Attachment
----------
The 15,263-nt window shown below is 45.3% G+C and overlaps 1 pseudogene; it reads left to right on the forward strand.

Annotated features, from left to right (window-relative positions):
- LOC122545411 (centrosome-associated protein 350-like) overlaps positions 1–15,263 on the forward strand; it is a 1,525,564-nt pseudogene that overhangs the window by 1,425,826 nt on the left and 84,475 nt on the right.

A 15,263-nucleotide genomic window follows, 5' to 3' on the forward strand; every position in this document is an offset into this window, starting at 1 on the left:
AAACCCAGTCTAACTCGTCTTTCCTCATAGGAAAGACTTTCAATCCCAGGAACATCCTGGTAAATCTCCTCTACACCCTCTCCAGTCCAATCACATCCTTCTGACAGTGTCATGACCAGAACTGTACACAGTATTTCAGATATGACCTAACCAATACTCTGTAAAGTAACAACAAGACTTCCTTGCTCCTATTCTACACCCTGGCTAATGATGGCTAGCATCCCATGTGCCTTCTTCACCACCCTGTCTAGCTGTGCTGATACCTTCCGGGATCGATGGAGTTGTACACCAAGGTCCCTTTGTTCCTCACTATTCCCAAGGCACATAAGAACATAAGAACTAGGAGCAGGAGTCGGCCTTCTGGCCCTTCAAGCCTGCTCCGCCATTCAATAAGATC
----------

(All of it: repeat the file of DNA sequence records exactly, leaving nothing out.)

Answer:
The 15,263-nt window shown below is 45.3% G+C and overlaps 1 pseudogene; it reads left to right on the forward strand.

Annotated features, from left to right (window-relative positions):
- LOC122545411 (centrosome-associated protein 350-like) overlaps positions 1–15,263 on the forward strand; it is a 1,525,564-nt pseudogene that overhangs the window by 1,425,826 nt on the left and 84,475 nt on the right.

A 15,263-nucleotide genomic window follows, 5' to 3' on the forward strand; every position in this document is an offset into this window, starting at 1 on the left:
AAACCCAGTCTAACTCGTCTTTCCTCATAGGAAAGACTTTCAATCCCAGGAACATCCTGGTAAATCTCCTCTACACCCTCTCCAGTCCAATCACATCCTTCTGACAGTGTCATGACCAGAACTGTACACAGTATTTCAGATATGACCTAACCAATACTCTGTAAAGTAACAACAAGACTTCCTTGCTCCTATTCTACACCCTGGCTAATGATGGCTAGCATCCCATGTGCCTTCTTCACCACCCTGTCTAGCTGTGCTGATACCTTCCGGGATCGATGGAGTTGTACACCAAGGTCCCTTTGTTCCTCACTATTCCCAAGGCACATAAGAACATAAGAACTAGGAGCAGGAGTCGGCCTTCTGGCCCTTCAAGCCTGCTCCGCCATTCAATAAGATC